“But Mouse,“ you say, “your last example sounded hyperbolic. Surely there’s no way for aircraft to pass through an aura and take zero damage. Shouldn’t the AA guns open fire the moment an aircraft comes into range?” Yes, yes they should. They don’t, but they should.
This is one of the problems with anti-aircraft firepower right now. It needs to be rectified. Currently, ships don’t preload their anti-aircraft guns. Yep, someone has to go run and fetch the ammo hoppers before your guns will shoot. This means, using Thunderer as our example, that aircraft can sit in her long-range aura for 4.95 seconds before they take Continuous Damage. Before the boost nerf, it was all too easy for aircraft carriers to rocket through some of the slower firing auras without taking a lick of damage. It didn’t matter how many damage boosts you applied, if you hadn’t reinforced your sectors to increase your rate of fire, they were in and out before your guns would shoot once. Graf Zeppelin and Indomitable could make 0.7km/s with some of their strike aircraft, meaning that even if you did reinforce your sectors, there was long range AA that simply couldn’t touch them.
Now, I have it from Wargaming that this will be fixed in the future — and this might very well be THE AA-fix they’ve been alluding to. This won’t have much impact on rapid fire weapons, but it will be a sizeable buff to slower-firing guns which will go from no-shows to providing some pretty chunkular damage. I dunno how long we have to wait, though.
Feeling Weird and Weird Feels
Looking this over, it’s evident to me that Wargaming built the backbone of anti-aircraft defense around the Sector Reinforcement mechanic. In theory, it’s hella powerful if used correctly with the right buffs. Manual Fire Control for AA Guns is, hands down, the best AA skill for a ship to be using if they want to improve their aircraft killing power. In practice, well, the bug undermines Continuous Damage rather significantly, more than halving the effective damage output of large-caliber AA guns in some respects. The faster firing medium and short range AA guns are much less affected by such things. Unfortunately, small and medium caliber AA mounts tend to pop to loud noises, never mind direct fire from HE shells, British cruiser SAP and aircraft delivered ordnance.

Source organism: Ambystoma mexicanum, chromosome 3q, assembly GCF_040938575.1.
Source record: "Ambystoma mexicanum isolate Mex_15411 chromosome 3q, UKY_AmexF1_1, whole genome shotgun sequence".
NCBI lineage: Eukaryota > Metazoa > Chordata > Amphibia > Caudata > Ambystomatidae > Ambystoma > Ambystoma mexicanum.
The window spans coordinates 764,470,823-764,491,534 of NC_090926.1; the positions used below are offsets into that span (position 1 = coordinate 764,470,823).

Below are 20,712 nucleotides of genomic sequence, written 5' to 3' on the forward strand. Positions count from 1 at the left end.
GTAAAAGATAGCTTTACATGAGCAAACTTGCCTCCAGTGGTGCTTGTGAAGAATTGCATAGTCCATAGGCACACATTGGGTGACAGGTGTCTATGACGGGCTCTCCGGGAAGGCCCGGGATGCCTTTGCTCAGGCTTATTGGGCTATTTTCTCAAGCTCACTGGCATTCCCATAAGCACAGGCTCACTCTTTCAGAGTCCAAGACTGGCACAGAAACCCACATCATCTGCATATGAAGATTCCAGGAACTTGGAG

It’s no surprise to me that, on the whole, Sustained Damage feels underwhelming right now. However, I think the problem is further compounded by simply not understanding how much damage is done and how often. There isn’t a lot of consistency either. It seems the values for rate of fire and damage are based on not only which guns are used by how many. Here’s an example of four tier 8 American ships, all using 127mm/38s, 40mm Bofors and 20mm Oerlikons.
127mm/38s – 5.8km to 3.5km
- Kidd: 340 damage every 3.91 seconds
- Cleveland: 440 damage ever 3.33 seconds
- North Carolina: 440 damage every 2.44 seconds
- Enterprise: 420 damage every 4.14 seconds
40mm Bofors – 3.5km to 1.5km
- Kidd: 210 damage every 1.54 seconds.
- Cleveland: 210 damage every 0.88 seconds
- North Carolina: 220 damage every 0.59 seconds
- Enterprise: 210 damage every 0.57 seconds
20mm Oerlikons – 1.5km to 0.1km
- Kidd: 110 damage every 0.73 seconds
- Cleveland: 150 damage every 0.28 seconds
- North Carolina: 140 damage every 0.32 seconds
- Enterprise: 180 damage every 0.26 seconds
There is a lot of variation here. It means we cannot simply look at what AA mounts a given ship has, or what the DPS values are listed in port to appraise how good anti-aircraft firepower for a given ship is supposed to be. The performance of Continuous Damage is currently flawed and this exaggerates some the disparities in performance we’re seeing. Ships reliant upon their long range AA to keep them safe aren’t performing optimally right now — German, battleships cruisers and Atlanta, I’m looking at you. For those frustrated with the current AA mechanics — you’re right to feel that way. Hopefully this information kindles some small bit of hope that the problems are recognized and some good changes are coming.
Provided nothing else breaks, of course.